jlee

Lifer
Sep 12, 2001
48,502
214
106
I'm not hating on it. Common sense says you let it sit before jumping on the bandwagon. It is the foundation of your system, not some app you can just uninstall on a whim. Lately it seems cool to just believe that newer is better because some company says so. :cool: (PS. your particular comment is getting to be pretty cliche). Some of us prefer things working as is, not constantly installing and uninstalling an OS just because. That's why I said a new system could go with 10.

Ironically all those I'm talking about (not liking 10) are in IT.
I haven't constantly installed/uninstalled an OS since Windows 98. I ran 7, 8, 8.1, and 10 on release. A lot of people in IT are incredibly dumb, FWIW...so I really don't take the "X is in IT and doesn't like Y" argument seriously at all.

Seems odd considering that's what the vast majority of people are still using... Same goes for Office 2003-2010 versions, which is what I see far more of than 365 in various sized businesses during the week as part of my job.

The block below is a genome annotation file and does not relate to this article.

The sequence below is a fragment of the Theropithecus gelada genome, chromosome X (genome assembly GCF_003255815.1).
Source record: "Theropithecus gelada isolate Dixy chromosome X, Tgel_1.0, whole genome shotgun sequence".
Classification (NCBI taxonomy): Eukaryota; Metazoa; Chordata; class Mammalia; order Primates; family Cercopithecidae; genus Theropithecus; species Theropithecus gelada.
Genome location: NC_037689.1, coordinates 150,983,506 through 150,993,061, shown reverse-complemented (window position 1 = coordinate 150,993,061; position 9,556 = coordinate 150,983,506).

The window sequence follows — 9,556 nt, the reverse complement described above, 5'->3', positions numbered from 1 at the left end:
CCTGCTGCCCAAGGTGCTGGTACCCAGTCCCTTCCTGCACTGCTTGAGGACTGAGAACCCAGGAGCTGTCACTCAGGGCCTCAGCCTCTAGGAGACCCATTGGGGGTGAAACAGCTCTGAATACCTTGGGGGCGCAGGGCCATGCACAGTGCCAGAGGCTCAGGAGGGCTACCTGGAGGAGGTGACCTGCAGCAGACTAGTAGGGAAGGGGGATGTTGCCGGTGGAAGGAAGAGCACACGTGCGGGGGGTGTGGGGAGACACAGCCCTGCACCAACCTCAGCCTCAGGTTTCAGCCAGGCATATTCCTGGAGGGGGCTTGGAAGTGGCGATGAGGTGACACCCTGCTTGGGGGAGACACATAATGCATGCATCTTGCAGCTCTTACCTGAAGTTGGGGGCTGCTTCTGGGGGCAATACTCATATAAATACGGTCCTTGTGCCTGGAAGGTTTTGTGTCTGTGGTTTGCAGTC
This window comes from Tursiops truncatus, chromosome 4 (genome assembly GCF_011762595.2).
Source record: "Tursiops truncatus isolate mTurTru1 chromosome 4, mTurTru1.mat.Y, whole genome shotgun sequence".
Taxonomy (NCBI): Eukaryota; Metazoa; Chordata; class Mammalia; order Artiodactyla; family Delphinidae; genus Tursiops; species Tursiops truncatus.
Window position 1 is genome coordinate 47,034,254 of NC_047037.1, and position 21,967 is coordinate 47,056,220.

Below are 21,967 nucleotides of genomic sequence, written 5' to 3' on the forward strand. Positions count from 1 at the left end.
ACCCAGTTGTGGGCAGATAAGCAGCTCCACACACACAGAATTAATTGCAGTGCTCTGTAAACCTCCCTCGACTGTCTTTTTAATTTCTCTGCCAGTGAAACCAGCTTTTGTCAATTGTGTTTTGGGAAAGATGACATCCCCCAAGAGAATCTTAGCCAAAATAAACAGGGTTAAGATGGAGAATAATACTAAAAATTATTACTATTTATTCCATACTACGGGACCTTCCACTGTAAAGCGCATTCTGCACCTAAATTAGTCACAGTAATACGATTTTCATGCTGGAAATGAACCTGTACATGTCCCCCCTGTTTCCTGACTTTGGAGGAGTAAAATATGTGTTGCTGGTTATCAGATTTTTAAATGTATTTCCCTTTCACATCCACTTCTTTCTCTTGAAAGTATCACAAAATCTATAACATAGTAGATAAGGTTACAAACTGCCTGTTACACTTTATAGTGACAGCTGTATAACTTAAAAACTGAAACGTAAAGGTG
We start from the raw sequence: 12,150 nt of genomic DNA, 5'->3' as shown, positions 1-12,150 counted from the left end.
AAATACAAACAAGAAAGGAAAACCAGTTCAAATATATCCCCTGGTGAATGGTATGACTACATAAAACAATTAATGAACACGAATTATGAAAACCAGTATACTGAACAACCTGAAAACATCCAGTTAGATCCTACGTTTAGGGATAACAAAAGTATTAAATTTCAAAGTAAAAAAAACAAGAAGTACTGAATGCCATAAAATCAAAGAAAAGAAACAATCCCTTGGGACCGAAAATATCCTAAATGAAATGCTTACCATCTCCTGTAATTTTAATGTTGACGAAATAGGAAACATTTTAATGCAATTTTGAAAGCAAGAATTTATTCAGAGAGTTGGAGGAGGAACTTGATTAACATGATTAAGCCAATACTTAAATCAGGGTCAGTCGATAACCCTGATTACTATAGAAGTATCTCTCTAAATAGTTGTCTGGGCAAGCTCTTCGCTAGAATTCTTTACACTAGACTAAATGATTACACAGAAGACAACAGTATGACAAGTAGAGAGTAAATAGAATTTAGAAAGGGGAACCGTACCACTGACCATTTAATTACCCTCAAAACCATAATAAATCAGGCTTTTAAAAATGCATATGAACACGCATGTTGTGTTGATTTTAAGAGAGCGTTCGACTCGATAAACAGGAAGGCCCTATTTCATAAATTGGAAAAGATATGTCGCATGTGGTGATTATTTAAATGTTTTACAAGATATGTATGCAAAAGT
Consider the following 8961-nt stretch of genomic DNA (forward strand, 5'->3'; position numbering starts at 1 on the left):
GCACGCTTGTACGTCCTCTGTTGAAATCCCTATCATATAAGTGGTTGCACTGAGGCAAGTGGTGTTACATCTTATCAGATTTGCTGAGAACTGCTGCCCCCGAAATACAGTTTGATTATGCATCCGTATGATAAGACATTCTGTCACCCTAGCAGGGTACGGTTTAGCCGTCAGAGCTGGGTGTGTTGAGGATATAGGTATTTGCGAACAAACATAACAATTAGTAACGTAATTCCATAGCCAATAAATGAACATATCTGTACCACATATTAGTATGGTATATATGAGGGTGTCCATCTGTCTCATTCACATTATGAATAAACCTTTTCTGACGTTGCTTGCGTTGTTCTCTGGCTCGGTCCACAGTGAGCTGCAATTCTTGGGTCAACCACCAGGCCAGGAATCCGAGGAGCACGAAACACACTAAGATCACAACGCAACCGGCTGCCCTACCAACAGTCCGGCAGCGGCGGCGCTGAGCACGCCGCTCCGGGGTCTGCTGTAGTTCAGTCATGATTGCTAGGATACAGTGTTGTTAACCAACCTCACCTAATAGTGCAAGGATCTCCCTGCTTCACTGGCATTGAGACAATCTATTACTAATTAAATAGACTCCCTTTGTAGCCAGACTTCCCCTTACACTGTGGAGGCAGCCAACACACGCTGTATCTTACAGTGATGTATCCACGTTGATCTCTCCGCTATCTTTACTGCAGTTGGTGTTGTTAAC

I thought it was obvious, but apparently I need to rephrase: I don't personally know anyone who has upgraded to Win10 and has then been displeased and reverted back to Win7. I have been running Win10 since release day. I still have Win7 at work because..well, they haven't given me Win10 yet. Hell at my last employer, we supported customers who were still running Server 2000. There are businesses out there still running XP, but it's not because they upgraded to 10 and hated it. Of course you're going to find businesses running old software - they're cheap and don't want to spend the money/time to upgrade anything.
 

Mem

Lifer
Apr 23, 2000
21,476
13
81
I am using win 7 and I will use it until all the issues are gone with win 10. This will probably take long time. About mainstream support, it's not a big deal.